I like capers with my salmon. In general, I also like the work of long time software quality guru Capers Jones. In this Dr. Dobb’s article, “Do You Inspect?”, the caped one extols the virtues of formal inspection. He (rightly) states that formal, Fagan type, inspections can catch defects early in the product development process – before they bury and camouflage themselves deep inside the product until they spring forth way downstream in the customer’s hands. (I hate when that happens!)

The pair of figures below (snipped from the article) graphically show what Capers means. Note that the timeline implies a long, sequential, one-shot, waterfall development process (D’oh!).

That’s all well and dandy, but as usual with mechanistic, waterfall-oriented thinking, the human aspects of doing formal inspections “wrong” aren’t addressed. Because formal inspections are labor-intensive (read as costly), doing artifact and code inspections “wrong” causes internal team strife, late delivery, and unnecessary budget drain. (I hate when that happens!)

An agile-oriented alternative to boring and morale busting “Fagan-inspections-done-wrong” is shown below. The short, incremental delivery time frames get the product into the hands of internal and external non-developers early and often. As the system grows in functionality and value, users and independent testers can bang on the system, acquire knowledge/experience/insight, and expose bugs before they intertwine themselves deep into the organs of the product. Working hands-on with a product is more exhilarating and motivating than paging through documents and power points in zombie or contentious meetings, no?

Of course, it doesn’t have to be all or nothing. A hybrid approach can be embraced: “targeted, lightweight inspections plus incremental deliveries with hands-on usage”.

Obsolete, Or Timeless?

Waaay back in 1992, before “agile” and before all the glorious CMM incarnations and before the highly esteemed “PSP/TSP”, NASA’s Software Engineering Laboratory issued revision #3 of their “Recommended Approach To Software Development“. As you can see below, the table of contents clearly implies a “waterfall” stank to their analysis.

But wait! In section 10 of this well organized and well written “artifact“, the members of the writing team summarize what they think were the keys to successful on time and on budget software project success:

What do you think about this summary? Is the advice outdated and obsolete and applicable only to “waterfall” framed projects? Is the advice timeless wisdom? Are some recommendations obsolete and others timeless nuggets wisdom?

Mangled Model

March 28, 2011 Leave a comment

In their book, “Leadership, Teamwork, and Trust: Building a Competitive Software Capability“, Watts Humphrey and James Over model a typical software project system via the diagram below (note that they have separate Quality Assurance and Test groups and they put the “project office” on top).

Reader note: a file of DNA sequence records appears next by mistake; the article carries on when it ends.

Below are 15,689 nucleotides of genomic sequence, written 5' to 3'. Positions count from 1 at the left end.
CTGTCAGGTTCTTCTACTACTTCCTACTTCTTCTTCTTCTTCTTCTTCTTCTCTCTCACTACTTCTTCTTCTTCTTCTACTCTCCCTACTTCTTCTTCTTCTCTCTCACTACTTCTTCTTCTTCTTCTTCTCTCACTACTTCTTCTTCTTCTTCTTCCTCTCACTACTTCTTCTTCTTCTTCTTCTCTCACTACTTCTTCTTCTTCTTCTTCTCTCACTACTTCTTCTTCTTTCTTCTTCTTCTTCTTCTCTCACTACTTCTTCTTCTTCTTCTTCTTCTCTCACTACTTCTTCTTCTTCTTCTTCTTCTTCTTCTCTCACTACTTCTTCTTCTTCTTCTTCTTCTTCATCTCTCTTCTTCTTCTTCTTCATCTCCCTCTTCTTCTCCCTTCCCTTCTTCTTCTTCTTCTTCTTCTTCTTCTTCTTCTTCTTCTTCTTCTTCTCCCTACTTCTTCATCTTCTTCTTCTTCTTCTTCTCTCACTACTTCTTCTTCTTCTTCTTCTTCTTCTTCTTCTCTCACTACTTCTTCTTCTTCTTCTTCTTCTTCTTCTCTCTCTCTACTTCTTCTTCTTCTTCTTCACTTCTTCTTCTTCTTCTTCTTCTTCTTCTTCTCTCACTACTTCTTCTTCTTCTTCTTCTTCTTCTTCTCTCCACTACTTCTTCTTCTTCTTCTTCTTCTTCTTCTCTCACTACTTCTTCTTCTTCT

Bulldozer00 would have modeled the typical project system like this:

Of course, the immature and childish BD00 model would be “inappropriate” for inclusion into a serious book that assumes impeccable, business-like behavior and maturity emanating from each sub-group. Oh, and the book wouldn’t sell many copies to the deep pocketed audience that it targets. D’oh!

Read, Read, Read

November 10, 2010 3 comments

To put it mildly, I’m not too fond of software project and “functional” software managers that don’t read code. Even worse, wanna-be-manager tweeners and lofty software “architects” who don’t read code are the pits. Note that I’m not demanding that these exalted ones write code, just actually RTFC (Read The F#@^&*! Code). Why? I thought you’d never ask…..

You see, I’m a believer in the “trust but verify” motto popularized by Ronald Reagan during the cold war. The only pseudo-objective way to truly assess progress, consistency, and quality on a software project is to sample the product – you know, the code. If you know of a better way, then I’m all ears.

It’s not that I don’t trust people to try their best, it’s just that most hierarchical cultures are toxic by unintentional design and that forces people to innocently cover up or camouflage a lack of progress when they fill out their “weekly status sheets” or verbally report progress at useless CYA (Cover Your Arse) meetings. Sadly, once DICs get appointed into elite manager and architect titles, they tend to leave their code reading and (especially) writing days behind. Of course, they’ve arrived (Halleluja!) and they no longer have to do any “janitorial” work that can be done by fungible DORKs.

How about you? Do you think people in the roles of software project manager, software functional manager, and software architect should actively read code as part of their jobs?

In many companies, enterprise architects sit in an ivory tower without doing anything useful. – Ivar Jacobson